A “doer” and a “yes man” appear to be the opposite of failure embracers, but really they epitomise it. Embracing failure isn’t about failing every chance you get. It’s about embracing the fact that failure will likely crop up with the most interesting and useful initiatives you take in life.

My former colleague Steve shared the piece “A Manifesto of a Doer” which caught my interest since I’ve always considered myself to be pretty much of a “doer”. It was a pretty reasonable laundry list and I especially appreciate the couple of nods to embracing failure that it included…

  • 17. Say no. And say it often. As David Allen says: “You can do anything, but not everything.” Protect your time.
  • 20. Make a pact with failure early on. Respect it. But don’t fear it. If it occupies your mind whilst doing, it can top you from winning. Free your mind.

I guess if I had to write my own manifesto, would start with the following tenet…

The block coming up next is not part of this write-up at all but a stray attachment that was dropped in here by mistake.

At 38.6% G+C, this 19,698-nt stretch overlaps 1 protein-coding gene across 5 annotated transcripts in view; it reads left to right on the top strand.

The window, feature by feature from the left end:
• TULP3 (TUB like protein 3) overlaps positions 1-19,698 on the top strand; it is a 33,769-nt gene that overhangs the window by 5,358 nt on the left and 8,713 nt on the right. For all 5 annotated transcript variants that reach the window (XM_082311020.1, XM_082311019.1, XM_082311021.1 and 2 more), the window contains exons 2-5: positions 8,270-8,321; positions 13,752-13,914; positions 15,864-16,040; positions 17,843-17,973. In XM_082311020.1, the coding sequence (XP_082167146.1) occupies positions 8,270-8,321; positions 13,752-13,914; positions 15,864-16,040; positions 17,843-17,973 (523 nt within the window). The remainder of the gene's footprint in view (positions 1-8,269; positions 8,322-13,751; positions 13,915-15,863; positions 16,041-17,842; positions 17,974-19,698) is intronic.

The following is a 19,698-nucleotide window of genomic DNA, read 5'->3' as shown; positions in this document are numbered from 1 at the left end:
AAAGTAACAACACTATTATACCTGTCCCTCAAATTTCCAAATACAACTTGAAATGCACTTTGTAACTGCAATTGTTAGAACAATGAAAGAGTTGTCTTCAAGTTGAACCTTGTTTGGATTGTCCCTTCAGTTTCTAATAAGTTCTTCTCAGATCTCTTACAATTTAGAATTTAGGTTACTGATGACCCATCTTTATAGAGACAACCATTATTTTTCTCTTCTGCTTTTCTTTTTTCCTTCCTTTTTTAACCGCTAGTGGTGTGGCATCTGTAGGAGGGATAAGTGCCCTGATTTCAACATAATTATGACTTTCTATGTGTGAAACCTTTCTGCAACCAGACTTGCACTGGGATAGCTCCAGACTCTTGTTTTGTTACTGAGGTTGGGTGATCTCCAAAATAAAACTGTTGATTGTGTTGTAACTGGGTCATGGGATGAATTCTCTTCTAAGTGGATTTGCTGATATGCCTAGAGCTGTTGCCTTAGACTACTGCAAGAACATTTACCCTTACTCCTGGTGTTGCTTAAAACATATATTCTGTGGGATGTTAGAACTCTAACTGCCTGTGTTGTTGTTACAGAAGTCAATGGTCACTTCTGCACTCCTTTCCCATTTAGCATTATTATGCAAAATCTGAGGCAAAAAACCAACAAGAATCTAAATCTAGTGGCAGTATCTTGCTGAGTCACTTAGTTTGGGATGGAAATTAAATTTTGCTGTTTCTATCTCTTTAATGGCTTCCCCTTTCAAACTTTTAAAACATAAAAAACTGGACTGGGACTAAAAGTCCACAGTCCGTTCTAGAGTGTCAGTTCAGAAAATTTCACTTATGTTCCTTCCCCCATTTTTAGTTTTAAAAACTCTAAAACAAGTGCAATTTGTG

· When asked (a) for help, or (b) to try something new, your default answer should be “yes”.

That doesn’t mean that you *always* say “yes” (see #17 in the Doers Manifesto). It just means that you assume positive and work back from there. I think the conventional default for most people is the other way around – do nothing, avoid commitment, obey inertia.

I think the reason people default to “no” is (a) fear (risk), and (b) cost. They ask “why should I expend any energy or time unless I can clearly see what’s in it for me?” All too often, this question seeks direct and immediate returns. And yet some of the biggest opportunities in life come indirectly and over an extended time period.

The “no” versus “yes” default is parodied delightfully in Jim Carrey’s comedy “Yes Man”. The transformation of Carrey’s character takes place with the evangelical guru’s exhortation – “Every time an opportunity presents itself, you will say ‘yes’.” It takes both defaults to extremes underscoring both the inherent problems with the “no” default as well as the potential problems over-DOing “yes”.

Starting with “Yes” is a radical notion for many. It echoes one of Nassim Taleb’s investment principles of “expose yourself to upside”. Sense and Serendipity.

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